More North East children are born to be poor - and that is official

Poorer children in the North East are much less likely to go to university than richer classmates - and County Durham is one of worst areas

School pupils sitting their exams
School pupils sitting their exams

Poorer children in the North East are almost 70% less likely to go to university than richer classmates, official figures suggest.

Around a fifth of 15-year-olds across England who receive free school meals went on to higher education in 2010/11, compared with more than a third of those not getting the dinners, according to new statistics published by the Department for Business, Innovation and Skills.

But in the North East that number plummets to barely one in 10, with County Durham seeing one of the lowest levels of disadvantaged pupils going on to study a degree.

Alan Milburn, the Government’s social mobility tsar, said it was clear that if universities were increasingly determined to help make Britain socially mobile, it was time for leading institutions to “up their game”.

In Durham just 9% of pupils on free school meals go onto university. In Newcastle the figure is 12%, in Gateshead, Northumberland and North Tyneside it’s 13%, and in South Tyneside only 10%.

But academics say the blame cannot be laid solely at their door. Newcastle University’s acting academic registrar, Lesley Braiden, said the reasons why young people choose not to go to university were “many and complex.”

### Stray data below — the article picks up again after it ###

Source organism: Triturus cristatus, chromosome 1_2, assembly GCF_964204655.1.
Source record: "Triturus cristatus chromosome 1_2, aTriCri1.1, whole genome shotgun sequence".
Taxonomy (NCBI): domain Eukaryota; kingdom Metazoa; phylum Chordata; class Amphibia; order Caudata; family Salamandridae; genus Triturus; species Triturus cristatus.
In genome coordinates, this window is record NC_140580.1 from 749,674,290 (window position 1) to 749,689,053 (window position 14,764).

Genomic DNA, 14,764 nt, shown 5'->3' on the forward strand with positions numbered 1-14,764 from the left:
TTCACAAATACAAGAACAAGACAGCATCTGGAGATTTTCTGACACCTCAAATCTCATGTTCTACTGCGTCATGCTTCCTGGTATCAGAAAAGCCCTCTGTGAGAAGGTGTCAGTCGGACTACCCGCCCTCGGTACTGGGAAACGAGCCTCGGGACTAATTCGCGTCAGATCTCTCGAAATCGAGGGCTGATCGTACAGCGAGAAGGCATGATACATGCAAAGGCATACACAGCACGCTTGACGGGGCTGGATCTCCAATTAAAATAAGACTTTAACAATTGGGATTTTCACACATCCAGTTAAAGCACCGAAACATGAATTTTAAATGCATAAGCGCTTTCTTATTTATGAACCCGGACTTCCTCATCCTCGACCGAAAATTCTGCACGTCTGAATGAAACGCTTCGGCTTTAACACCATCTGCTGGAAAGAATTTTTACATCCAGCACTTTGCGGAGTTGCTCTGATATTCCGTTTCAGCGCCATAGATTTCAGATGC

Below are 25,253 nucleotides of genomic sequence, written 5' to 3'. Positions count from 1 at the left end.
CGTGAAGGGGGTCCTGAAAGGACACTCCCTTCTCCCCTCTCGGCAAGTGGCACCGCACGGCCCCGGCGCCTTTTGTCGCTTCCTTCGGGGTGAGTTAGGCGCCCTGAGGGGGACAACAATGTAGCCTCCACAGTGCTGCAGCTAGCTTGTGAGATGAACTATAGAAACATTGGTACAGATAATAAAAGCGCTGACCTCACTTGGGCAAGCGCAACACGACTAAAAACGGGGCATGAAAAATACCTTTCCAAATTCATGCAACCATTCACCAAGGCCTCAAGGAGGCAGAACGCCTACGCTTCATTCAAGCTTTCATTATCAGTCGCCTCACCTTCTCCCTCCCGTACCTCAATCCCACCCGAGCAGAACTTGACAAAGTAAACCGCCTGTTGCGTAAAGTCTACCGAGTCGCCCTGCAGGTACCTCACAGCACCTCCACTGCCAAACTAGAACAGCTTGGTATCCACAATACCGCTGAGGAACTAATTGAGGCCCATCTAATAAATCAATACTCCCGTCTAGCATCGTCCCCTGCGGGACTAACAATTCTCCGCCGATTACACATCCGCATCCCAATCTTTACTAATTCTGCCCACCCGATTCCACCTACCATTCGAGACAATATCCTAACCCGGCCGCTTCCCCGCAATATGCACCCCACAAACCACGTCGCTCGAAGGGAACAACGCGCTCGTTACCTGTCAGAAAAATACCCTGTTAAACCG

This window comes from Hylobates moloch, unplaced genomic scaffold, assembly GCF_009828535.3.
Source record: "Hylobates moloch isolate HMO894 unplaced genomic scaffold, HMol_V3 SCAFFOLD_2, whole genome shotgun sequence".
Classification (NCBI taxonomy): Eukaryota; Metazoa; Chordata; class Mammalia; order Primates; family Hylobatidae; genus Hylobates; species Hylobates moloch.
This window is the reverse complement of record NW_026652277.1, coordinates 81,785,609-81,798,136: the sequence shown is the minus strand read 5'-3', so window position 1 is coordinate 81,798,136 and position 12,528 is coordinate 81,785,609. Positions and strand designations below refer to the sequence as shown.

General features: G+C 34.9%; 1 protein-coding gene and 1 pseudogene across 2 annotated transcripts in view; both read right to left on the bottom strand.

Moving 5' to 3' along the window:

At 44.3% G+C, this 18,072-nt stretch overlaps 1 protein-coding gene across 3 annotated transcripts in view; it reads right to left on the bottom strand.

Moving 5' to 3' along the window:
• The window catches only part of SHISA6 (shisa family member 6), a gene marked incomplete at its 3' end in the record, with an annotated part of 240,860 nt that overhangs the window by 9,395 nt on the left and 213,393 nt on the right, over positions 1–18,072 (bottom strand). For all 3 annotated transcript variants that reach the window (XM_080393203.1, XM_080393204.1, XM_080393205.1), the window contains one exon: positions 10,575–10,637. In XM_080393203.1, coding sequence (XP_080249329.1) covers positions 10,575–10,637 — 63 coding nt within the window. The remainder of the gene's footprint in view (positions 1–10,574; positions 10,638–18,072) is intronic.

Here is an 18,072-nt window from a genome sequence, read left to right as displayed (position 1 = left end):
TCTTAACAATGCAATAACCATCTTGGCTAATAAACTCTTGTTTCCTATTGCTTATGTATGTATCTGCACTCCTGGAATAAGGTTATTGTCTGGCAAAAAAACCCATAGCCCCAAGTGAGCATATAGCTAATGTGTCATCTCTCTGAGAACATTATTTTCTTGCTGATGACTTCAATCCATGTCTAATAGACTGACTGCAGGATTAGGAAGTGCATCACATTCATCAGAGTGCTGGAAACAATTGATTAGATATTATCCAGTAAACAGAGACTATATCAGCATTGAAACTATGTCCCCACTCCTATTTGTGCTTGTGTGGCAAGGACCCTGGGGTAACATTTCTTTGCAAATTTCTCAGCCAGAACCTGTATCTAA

“The financial circumstances of a family can certainly play a part,” she said, “but there are many other factors, such as family experience of higher education, individual ability, aspirations and ambitions, perceptions about debt and the costs of university, peer pressure, self-confidence, family expectations and circumstances and the school and community context.

“One of the most important factors determining whether an individual will progress to university is attainment at school or college, particularly at age 16, since those who do not study A levels or other equivalent qualifications are unlikely to go to university.”

And to solve that, Durham University’s professor of education and well-being, Stephen Gorard, said more needs to be done at primary school level.

“The crucial thing when looking at applications to universities is not how many applied, but why many may not have had the qualifications to allow them to.

“This isn’t a case of aspiration - you simply can’t tell someone without any GCSEs that they should try and go to Oxbridge. So you need to solve it in primary school - and my view is that state funded education should aim to reduce those ‘background’ factors.

“One obvious thing may be to mix children from different parts of society more, and also look at literacy and numeracy - as if at 11-years-old children are behind in that then their chances of getting to university are slim. .”


David Whetstone
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Graeme Whitfield
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